Ladies may walk unattended in the streets, being careful to pass on as becomes their station—neither with a hurried pace, nor yet affecting to move slowly. Shop-windows, in New York especially, afford great attractions; but it is by no means desirable to be seen standing before them, and most assuredly not alone. Be careful never to look back, nor to observe too narrowly the dresses of such ladies as may pass you. Should any one venture to address you, take no heed, seem not to hear, but hasten your steps. Be careful to reach home in good time. Let nothing ever induce you to be out after dusk, or when the lamps are lighted. Nothing but unavoidable necessity can sanction such acts of impropriety.
Lastly, a lady never calls on a gentleman, unless professionally or officially. It is not only ill-bred, but positively improper to do so. At the same time, there is a certain privilege in age, which makes it possible for an old bachelor like myself to receive a visit from any married lady whom I know very intimately, but such a call would certainly not be one of ceremony, and always presupposes a desire to consult me on some point or other. I should be guilty of shameful treachery, however, if I told any one that I had received such a visit, while I should certainly expect that my fair caller would let her husband know of it.
When morning visitors are announced, rise and advance toward them. If a lady enters, request her to be seated on a sofa; but if advanced in life, or the visitor be an elderly gentleman, insist on their accepting an easy chair, and place yourself, by them. If several ladies arrive at the same time, pay due respect to age and rank, and seat them in the most honorable places; these, in winter, are beside the fire.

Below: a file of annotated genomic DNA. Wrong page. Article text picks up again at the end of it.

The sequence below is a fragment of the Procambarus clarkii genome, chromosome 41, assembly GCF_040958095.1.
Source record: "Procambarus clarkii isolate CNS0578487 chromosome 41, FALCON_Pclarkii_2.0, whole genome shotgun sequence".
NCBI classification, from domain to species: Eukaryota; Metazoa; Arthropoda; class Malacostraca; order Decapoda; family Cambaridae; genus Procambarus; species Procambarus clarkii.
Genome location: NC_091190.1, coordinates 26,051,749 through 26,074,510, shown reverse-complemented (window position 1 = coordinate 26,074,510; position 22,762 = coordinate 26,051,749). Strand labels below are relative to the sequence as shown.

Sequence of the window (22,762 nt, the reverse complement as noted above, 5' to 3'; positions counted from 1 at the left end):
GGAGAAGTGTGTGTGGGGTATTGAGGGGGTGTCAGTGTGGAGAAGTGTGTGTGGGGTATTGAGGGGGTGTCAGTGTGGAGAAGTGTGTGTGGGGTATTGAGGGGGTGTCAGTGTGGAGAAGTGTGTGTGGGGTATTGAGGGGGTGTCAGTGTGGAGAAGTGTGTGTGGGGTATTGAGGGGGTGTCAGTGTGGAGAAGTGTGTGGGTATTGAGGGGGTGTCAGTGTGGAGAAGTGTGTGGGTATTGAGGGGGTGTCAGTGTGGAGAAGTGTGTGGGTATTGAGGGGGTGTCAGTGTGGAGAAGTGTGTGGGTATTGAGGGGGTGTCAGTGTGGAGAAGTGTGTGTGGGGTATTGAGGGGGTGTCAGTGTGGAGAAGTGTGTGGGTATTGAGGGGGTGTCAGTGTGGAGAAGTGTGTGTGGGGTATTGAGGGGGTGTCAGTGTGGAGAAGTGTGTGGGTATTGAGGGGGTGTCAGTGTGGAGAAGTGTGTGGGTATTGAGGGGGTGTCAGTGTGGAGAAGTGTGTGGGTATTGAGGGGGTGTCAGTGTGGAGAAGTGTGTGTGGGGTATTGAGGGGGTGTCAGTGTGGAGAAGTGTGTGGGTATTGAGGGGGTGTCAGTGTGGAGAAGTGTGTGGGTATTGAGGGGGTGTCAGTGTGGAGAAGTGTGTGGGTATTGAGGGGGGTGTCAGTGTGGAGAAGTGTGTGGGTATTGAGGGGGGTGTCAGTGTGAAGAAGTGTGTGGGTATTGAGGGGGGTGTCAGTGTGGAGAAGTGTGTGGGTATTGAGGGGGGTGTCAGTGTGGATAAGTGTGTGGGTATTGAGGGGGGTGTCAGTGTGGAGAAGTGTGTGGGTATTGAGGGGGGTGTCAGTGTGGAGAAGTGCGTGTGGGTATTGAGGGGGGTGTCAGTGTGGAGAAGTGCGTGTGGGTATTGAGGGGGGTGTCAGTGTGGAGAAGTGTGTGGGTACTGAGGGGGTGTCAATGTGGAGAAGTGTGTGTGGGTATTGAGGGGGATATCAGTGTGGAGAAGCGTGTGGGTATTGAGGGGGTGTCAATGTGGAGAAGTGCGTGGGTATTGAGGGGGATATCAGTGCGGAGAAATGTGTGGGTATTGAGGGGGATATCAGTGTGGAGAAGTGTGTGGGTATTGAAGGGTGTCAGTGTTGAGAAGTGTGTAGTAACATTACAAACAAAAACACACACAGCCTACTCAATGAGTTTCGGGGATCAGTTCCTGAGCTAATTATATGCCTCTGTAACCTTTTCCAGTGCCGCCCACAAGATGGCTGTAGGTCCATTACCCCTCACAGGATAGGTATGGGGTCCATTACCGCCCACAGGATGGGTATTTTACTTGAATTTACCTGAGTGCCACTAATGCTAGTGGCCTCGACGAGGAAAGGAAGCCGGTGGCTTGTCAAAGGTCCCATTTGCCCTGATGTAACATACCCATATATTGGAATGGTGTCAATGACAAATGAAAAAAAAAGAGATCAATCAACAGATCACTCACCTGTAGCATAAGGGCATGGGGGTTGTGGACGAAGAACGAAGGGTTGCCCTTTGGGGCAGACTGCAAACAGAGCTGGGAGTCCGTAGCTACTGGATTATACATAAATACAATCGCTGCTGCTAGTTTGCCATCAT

Supposing that a young lady occupies such a seat, and a lady older than herself, or superior in condition, enters the room, she must rise immediately, and having courteously offered her place to the new comer, take another in a different part of the room.
If a lady is engaged with her needle when a visitor arrives, she ought to discontinue her work, unless requested to do otherwise: and not even then must it be resumed, unless on very intimate terms with her acquaintance. When this, however, is the case, the hostess may herself request permission to do so. To continue working during a visit of ceremony would be extremely discourteous; and we cannot avoid hinting to our lady readers, that even when a particular friend is present for only a short time, it is somewhat inconsistent with etiquette to keep their eyes fixed on a crochet or knitting-book, apparently engaged in counting stitches, or unfolding the intricacies of a pattern. We have seen this done, and are, therefore, careful to warn them on the subject. There are many kinds of light and elegant, and even useful work, which do not require close attention, and may be profitably pursued; and such we recommend to be always on the work-table at those hours which, according to established practice, are given to social intercourse.